Motions to transfer are determined by consideration of the same factors relevant to a determination of a forum non conveniens motion. Norwood v. Kirkpatrick, 349 U.S. 29 [75 S. Ct. 544, 99 L. Ed. 789] (1955). They are:
1. relative ease of access to sources or proof;
2. availability of compulsory process for attenance of unwilling witnesses;
3. cost of attendance at trial by willing witnesses;
4. the possibility of view of the premises, if appropriate;
5. all other practical problems that make trial of a case easy, expeditious, and inexpensive;
6. "public interest" factors, including the relative congestion of court dockets, choice of law considerations, and the relation of the community in which the courts and jurors are required to serve to the occurrences that give rise to the litigation.
Gulf Oil Corp. v. Gilbert, 330 U.S. 501, 508-09, 67 S. Ct. 839, 843, 91 L. Ed. 1055 (1947).

Schmidt v. Leader Dogs for the Blind, Inc., 544 F. Supp. 42 at 47 (E.D.Pa.1982).

Counsel in this case have offered a multitude of practical reasons for transfer, including relative ease of access to documentary evidence; availability of material witnesses; cost to witnesses of attending; and public interest factors such as the choice of law to be applied, the use of judicial time to resolve difficult jurisdictional and venue questions, the existence of related cases in Alabama, and the indispensability under Fed.R.Civ.P. 19 of other signatories to the agreement not subject to suit in Pennsylvania.[5]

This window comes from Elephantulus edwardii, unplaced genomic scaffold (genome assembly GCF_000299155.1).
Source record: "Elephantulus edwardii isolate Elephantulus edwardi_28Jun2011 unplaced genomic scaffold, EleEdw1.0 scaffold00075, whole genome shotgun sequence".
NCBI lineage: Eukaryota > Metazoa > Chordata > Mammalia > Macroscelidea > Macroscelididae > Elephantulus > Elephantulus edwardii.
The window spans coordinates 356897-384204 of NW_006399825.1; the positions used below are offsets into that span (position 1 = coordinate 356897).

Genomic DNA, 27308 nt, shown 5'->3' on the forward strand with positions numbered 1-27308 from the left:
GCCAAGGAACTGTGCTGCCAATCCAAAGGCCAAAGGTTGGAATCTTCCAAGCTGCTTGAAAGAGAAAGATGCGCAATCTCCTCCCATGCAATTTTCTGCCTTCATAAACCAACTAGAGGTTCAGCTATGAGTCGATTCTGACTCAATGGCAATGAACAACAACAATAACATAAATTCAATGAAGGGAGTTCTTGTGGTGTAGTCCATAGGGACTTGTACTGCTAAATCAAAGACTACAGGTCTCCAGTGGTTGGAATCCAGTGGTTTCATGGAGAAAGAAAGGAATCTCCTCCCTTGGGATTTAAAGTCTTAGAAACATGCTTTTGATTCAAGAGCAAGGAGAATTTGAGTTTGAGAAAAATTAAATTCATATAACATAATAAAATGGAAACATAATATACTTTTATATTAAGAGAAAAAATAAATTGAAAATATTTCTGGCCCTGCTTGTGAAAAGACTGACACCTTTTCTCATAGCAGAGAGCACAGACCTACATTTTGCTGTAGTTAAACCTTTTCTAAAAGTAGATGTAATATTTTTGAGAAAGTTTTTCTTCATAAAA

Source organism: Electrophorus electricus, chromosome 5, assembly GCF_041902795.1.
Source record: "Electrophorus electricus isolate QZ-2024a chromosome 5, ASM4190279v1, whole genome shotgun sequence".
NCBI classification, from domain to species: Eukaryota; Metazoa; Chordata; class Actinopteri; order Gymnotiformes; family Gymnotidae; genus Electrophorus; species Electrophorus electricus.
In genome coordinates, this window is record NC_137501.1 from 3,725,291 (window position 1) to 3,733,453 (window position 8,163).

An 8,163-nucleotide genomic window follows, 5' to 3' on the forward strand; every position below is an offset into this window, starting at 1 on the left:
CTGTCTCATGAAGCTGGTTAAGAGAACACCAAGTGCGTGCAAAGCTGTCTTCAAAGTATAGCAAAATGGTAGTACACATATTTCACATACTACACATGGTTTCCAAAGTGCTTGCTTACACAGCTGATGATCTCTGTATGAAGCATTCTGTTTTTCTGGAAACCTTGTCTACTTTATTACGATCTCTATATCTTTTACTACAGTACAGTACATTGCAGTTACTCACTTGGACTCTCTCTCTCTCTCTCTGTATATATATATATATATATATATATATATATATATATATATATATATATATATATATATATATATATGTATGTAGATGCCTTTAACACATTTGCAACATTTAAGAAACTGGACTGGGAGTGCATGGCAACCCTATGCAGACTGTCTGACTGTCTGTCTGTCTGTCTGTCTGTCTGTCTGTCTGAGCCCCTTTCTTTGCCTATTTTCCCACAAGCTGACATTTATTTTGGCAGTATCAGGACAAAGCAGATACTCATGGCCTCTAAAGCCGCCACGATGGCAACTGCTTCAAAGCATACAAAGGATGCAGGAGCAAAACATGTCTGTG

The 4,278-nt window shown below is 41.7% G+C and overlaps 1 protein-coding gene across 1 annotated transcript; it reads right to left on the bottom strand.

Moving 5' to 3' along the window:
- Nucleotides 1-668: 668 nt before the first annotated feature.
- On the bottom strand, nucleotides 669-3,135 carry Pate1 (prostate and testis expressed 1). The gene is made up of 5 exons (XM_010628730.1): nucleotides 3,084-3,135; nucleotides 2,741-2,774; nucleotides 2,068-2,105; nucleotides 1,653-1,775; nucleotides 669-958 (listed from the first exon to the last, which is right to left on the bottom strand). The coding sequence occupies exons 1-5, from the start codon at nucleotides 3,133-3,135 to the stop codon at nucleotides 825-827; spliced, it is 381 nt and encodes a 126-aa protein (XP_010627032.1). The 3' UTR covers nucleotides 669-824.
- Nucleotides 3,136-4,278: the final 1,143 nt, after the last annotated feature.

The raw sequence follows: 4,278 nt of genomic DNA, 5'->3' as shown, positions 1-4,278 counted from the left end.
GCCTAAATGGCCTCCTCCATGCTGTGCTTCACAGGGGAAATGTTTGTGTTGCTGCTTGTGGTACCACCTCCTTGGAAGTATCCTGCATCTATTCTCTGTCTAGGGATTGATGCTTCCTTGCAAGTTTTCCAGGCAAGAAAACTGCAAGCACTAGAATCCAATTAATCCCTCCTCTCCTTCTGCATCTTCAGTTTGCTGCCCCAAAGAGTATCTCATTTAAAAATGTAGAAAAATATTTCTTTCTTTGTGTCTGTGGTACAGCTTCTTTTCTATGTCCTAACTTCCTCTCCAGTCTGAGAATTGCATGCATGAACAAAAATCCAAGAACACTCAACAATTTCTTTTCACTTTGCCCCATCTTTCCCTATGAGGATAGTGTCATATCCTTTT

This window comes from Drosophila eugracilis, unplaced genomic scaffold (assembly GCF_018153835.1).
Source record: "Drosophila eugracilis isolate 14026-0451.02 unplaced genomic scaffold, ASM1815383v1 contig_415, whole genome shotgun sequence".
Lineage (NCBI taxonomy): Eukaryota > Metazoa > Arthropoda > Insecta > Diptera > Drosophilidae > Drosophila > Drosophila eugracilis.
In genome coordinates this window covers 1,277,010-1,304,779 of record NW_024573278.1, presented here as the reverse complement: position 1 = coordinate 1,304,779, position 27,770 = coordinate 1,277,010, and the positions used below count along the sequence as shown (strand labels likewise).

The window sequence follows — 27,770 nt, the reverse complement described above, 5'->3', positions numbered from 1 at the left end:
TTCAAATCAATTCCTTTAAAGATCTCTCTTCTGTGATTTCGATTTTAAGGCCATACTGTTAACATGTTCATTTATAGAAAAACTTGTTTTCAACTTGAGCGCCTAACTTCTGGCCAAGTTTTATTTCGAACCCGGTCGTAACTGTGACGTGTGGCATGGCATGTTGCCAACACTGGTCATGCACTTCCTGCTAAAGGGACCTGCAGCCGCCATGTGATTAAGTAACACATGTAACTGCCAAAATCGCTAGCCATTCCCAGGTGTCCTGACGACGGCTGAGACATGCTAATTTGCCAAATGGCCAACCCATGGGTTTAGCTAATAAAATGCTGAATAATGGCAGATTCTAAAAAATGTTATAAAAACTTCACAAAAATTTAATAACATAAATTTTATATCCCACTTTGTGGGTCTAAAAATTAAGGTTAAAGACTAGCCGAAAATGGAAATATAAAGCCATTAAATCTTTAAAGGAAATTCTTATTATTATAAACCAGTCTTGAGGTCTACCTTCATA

The plaintiff's initial choice of forum is always entitled to paramount consideration. Shutte v. Armco Steel Corp., 431 F.2d 22, 25 (3d Cir. 1970), cert. denied, 401 U.S. 910, 91 S. Ct. 871, 27 L. Ed. 2d 808 (1971); Kawecki Berylco Industries, Inc. v. Fansteel, Inc., 512 F. Supp. 984, 986 (E.D.Pa.1981), aff'd mem., 676 F.2d 686 (3d Cir.1982). Here plaintiff's choice should be given even greater weight because one count of the complaint is under the Securities Exchange Act. The venue provision of this Act, 15 U.S.C. 78aa, allows a plaintiff the right to bring suit in any district where the defendant is found or is an inhabitant or transacts business with nationwide service of process permitted; transfer might "undermine Congressional efforts to enforce securities laws by minimizing burdens on plaintiffs in civil suits." Lemberger v. Westinghouse Electric Corp., Fed. Sec.L.Rep. (CCH) ¶ 95,762 at 90, 742 (E.D. N.Y.1976). It is with these considerations in mind that we must evaluate the propriety of transfer.